Australia:

Reform of the new building law for residential buildings in NSW: Beware of builders and builders

February 26, 2021

Coleman Greig Lawyers

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The Compliance and Enforcement Powers Act 2020 (NSW) (the Act) is the NSW government’s newest tool in its arsenal to address ongoing and growing concerns about the quality of housing in NSW. The law gives the Secretary of the Customer Service Department significant powers (secretary) Proactive investigation and correction of deficiencies in residential buildings that have either been built or have been built in the last 10 years.

The law began on September 1, 2020 and has resulted in a significant expansion of the definition of a developer (although for the time being this is only for the purposes of this law). The law has had a significant impact on developers and other related parties in the construction industry when they fall under the definition of a developer.

Important points to keep in mind:

  1. The law only applies to buildings that house residential buildings. This can also mean that mixed-use development is covered by the law.
  2. The law gives the secretary and any authorized officer of the secretary the authority to conduct inspections and investigations into construction work, and provides a framework for completing residential construction work, refurbishing work and remedying serious defects.
  3. Changes to the Definition of a Developer – The law has changed the definition of a developer to be a very broad and substantial definition. Instead of viewing a building contractor as a unit that either (directly) signs contracts or arranges for the construction work to be completed, the law also regards a building contractor as a person who (directly or indirectly) facilitates or arranges for the construction work to be carried out. This is a very broad definition that every party involved in the construction of residential buildings should take into account.
  4. Establishes a notification scheme so that the law requires every developer to provide an Expected Graduation Notice (NEC) by notifying the secretary at least 6-12 months prior to applying for a professional certification; and if the estimated completion date changes by more than 60 days, notify the secretary within 7 days of becoming aware of the change. There are penalties for non-compliance with the notification scheme for both businesses and individuals.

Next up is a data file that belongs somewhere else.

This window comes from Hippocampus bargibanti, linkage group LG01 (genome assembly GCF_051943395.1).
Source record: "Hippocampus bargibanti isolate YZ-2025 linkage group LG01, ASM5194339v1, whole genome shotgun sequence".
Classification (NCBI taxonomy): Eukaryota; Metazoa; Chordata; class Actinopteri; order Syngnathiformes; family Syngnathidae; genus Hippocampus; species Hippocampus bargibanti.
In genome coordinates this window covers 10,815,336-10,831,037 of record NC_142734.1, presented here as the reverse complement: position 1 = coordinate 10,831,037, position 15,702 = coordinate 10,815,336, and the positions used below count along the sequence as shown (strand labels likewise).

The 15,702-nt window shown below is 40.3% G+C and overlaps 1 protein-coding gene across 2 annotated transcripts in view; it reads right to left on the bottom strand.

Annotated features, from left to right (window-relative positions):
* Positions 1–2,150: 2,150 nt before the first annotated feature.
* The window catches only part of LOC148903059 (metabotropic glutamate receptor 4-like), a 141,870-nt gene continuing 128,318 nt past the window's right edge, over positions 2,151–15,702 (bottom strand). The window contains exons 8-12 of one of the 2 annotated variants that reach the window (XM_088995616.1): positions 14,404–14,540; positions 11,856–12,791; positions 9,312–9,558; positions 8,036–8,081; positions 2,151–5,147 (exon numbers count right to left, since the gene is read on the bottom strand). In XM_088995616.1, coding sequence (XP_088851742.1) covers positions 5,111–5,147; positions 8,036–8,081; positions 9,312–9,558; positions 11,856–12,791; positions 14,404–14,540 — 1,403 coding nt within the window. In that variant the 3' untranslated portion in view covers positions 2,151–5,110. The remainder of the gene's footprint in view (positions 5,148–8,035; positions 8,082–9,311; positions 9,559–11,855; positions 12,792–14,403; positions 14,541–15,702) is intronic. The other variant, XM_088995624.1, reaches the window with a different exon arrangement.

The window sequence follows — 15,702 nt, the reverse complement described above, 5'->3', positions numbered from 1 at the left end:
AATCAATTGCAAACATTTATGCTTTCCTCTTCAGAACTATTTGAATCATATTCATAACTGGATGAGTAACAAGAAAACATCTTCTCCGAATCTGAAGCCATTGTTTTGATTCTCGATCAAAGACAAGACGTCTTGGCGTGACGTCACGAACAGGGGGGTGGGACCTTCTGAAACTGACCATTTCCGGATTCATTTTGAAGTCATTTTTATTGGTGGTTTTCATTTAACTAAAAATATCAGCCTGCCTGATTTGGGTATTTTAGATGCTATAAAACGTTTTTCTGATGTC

5. Determines the commands the secretary can issue, including:
    1. Prohibition Ordinance, which can prohibit the issuing of a professional certificate and, if necessary, the registration of the shift schedule;
    2. Work Interruption Ordinance, which is issued when the Secretary has considered that the continuation of construction is being or is likely to be carried out in a manner that may cause significant damage or loss to the public, residents or the potential occupiers; and,
    3. Correction orders for construction work; if the secretary believes that the construction work has been or is being carried out in a manner that could result in a serious deficiency. A BWRO is issued to eliminate, minimize, or correct the serious or potential serious error.

Transition phase

The first six-month period after the law came into force on September 1, 2020 is a transitional period. During the transition period, the law defines a component. After the transition period has expired, a building element will be defined in accordance with the Design and Building Practitioners Act 2020 (NSW).

In the event that a developer wishes to apply for a professional certificate during the transition period, the secretary must be informed of the expected completion within 14 days of the law coming into force.

The content of this article is intended to provide general guidance on the subject. A professional should be consulted about your particular circumstances.

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